New York: After US crude slipping below $40 per barrel on Monday, oil prices on Tuesday edged up thanks to short covering by hedge funds. However, traders are cautious as the markets are reeling under pressure in the wake of excess production.

US West Texas Intermediate (WTI) crude was trading at $40.21 a barrel. This was marginally higher by 15 cents from its last close after dipping below $40 on Monday for the first time since April.

International Brent crude oil futures were trading at $42.33 per barrel, up 19 cents from their last close.

Despite the slightly higher prices on Tuesday, oil market data implies bearish market conditions.

Industry data shows that the global oil rig count for new production edged up in June for the first time this year, rising by two to 1,407, largely thanks to an uptick in U.S. drilling.

Actual production in the United States is also up slightly, according to government data, and it’s also rising in OPEC-member Iraq.

Market analysts attribute the marginal recovery in oil prices to hedge funds taking on large volumes of bets that would profit from lower prices. The short covering by hedge funds helped prices move marginally higher.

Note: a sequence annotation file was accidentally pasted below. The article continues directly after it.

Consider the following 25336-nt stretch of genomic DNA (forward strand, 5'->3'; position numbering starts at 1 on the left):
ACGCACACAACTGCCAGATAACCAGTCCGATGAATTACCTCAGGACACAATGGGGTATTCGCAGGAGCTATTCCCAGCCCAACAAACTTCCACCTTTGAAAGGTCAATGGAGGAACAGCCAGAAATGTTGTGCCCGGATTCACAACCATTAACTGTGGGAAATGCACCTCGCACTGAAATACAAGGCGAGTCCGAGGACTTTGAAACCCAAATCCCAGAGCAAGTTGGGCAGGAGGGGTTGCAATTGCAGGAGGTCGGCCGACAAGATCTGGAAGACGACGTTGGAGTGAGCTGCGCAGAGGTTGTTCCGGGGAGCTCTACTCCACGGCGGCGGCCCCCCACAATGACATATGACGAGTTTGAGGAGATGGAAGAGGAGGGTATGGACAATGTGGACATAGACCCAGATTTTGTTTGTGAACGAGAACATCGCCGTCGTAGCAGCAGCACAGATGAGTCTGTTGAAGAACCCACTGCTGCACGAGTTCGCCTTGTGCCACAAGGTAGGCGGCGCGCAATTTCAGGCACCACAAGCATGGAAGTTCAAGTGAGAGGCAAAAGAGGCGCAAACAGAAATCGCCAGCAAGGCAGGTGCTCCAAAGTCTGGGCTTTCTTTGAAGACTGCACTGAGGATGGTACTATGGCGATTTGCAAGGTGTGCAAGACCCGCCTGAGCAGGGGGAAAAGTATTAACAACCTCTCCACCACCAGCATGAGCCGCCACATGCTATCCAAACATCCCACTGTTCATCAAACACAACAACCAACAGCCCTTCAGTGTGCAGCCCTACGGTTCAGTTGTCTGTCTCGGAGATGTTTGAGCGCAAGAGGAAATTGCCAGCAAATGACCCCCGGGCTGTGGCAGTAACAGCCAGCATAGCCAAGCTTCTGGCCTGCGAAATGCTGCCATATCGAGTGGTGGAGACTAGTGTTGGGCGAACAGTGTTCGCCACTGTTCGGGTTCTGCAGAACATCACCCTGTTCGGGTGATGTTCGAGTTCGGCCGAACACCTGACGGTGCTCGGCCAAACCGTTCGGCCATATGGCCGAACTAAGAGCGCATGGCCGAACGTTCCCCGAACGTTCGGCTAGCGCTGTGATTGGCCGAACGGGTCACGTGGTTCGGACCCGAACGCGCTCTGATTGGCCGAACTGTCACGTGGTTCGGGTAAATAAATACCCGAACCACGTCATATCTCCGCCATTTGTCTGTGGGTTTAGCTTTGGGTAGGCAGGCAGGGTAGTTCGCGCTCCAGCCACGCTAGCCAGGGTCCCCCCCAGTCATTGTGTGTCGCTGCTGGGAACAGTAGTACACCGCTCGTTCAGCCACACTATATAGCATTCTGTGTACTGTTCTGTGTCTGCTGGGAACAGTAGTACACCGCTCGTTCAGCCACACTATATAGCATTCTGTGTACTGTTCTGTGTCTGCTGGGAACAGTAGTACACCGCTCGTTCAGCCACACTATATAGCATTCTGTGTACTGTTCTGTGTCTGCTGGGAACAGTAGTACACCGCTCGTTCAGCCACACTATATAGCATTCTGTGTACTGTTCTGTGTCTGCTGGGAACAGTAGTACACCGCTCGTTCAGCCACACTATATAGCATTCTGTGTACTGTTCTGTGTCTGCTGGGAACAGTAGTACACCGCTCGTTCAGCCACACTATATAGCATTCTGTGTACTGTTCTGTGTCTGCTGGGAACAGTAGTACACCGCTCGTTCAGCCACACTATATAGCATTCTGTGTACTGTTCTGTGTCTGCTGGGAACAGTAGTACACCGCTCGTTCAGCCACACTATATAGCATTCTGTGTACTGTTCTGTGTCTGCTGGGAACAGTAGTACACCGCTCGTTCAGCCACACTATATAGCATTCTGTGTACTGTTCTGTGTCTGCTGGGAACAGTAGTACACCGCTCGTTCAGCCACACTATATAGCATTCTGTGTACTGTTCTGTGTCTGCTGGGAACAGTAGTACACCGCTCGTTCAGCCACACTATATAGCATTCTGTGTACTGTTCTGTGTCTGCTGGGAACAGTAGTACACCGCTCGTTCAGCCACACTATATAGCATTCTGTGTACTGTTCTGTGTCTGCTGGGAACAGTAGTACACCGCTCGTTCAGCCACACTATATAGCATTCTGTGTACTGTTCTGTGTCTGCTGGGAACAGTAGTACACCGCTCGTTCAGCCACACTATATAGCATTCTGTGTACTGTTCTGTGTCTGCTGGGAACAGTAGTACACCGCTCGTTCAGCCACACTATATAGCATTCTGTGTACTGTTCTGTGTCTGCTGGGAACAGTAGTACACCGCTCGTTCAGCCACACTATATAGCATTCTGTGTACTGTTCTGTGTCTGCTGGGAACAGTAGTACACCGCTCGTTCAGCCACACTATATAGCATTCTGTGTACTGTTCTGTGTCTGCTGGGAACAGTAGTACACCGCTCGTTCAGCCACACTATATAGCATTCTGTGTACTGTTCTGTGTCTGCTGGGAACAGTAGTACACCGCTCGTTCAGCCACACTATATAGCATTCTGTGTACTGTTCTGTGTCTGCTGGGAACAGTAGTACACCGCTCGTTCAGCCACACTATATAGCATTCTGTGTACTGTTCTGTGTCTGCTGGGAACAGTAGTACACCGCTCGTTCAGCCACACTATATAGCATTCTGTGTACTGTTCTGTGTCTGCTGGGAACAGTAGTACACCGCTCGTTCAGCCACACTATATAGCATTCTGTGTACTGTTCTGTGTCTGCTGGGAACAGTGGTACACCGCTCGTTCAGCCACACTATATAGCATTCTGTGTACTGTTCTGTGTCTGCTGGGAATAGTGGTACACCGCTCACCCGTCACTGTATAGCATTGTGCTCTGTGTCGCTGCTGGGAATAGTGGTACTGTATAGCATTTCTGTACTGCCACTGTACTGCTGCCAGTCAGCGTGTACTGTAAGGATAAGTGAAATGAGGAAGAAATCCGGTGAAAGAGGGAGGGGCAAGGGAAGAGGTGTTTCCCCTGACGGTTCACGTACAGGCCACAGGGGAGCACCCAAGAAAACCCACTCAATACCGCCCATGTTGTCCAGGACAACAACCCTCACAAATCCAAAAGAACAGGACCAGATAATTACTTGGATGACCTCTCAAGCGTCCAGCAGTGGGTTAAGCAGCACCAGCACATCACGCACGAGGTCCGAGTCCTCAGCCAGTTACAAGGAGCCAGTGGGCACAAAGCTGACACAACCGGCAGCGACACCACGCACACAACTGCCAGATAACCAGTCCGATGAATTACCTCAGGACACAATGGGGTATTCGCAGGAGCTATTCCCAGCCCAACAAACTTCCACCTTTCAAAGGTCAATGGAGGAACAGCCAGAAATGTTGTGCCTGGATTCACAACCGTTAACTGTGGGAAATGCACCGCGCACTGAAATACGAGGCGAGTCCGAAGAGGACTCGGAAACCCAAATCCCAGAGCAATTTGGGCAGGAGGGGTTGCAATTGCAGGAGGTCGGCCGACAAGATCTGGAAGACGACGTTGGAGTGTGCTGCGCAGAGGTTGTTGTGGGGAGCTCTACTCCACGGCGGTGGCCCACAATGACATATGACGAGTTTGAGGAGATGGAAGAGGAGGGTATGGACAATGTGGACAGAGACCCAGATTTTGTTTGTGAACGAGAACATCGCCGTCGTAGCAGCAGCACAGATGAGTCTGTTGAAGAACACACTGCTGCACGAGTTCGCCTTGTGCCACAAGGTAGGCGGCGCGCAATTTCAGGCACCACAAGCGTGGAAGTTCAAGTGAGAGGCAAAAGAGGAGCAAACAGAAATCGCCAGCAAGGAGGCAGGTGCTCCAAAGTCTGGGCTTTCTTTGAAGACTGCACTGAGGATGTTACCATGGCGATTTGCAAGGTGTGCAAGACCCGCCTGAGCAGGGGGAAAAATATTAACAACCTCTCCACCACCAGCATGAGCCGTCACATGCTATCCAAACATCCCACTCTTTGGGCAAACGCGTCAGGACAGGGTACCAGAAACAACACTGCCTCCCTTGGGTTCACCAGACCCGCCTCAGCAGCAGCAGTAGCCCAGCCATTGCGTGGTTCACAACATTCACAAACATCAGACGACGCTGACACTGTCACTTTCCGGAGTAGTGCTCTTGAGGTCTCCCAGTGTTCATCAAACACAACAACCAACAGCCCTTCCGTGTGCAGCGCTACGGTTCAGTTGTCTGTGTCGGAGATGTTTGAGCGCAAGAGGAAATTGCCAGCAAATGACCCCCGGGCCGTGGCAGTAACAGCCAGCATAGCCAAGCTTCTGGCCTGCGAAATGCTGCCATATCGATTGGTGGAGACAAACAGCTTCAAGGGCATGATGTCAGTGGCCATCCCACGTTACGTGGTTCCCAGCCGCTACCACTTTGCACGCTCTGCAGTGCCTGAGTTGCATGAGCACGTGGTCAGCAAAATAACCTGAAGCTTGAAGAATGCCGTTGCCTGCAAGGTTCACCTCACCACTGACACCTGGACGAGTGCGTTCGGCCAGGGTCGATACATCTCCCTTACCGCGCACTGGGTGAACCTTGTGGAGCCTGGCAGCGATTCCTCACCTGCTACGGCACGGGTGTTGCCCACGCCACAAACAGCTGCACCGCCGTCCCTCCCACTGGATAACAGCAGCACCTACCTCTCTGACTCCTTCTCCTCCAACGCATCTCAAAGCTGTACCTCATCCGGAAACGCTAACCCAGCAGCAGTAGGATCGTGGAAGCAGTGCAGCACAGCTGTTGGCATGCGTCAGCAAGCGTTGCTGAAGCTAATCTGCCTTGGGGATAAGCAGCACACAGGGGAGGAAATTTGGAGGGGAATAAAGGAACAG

Short covering pushed crude oil price marginally up. Biggest volumes on short side were recorded as speculators have also increased their shorts for WTI crude. This is dragging the net long position in WTI to its lowest since February, according to US-based ClipperData.

Biggest volumes on short side recorded as speculators have also increased their shorts for WTI crude. This is dragging the net long position in WTI to its lowest since February, according toUS-based ClipperData.

Another bearish development was witnessed in gasoline. Speculative positions in gasoline have moved to a record net short position as hedge funds bet on an ongoing gasoline supply glut.

High production levels in crude and the refining sector would continue to weigh on markets after contributing to a 20 percent price fall since June. This is forcing refiners to reduce orders for new crude feedstocks.

As a result, margins come under pressure as the refinery run cuts are a result of low sector profits. Singapore’s fuel refinery margins are at $3.53 per barrel. This is about one-third of January high.

Analysts forecast that the market will tighten in 2017 and 2018 to come as it brings supply and demand more in balance.

With oil demand growth still strong despite slowing economic growth, drilling activity for future production also points to a tighter future market as industry data shows that global drilling for new crude remains at levels that have not been seen since the late 1990s.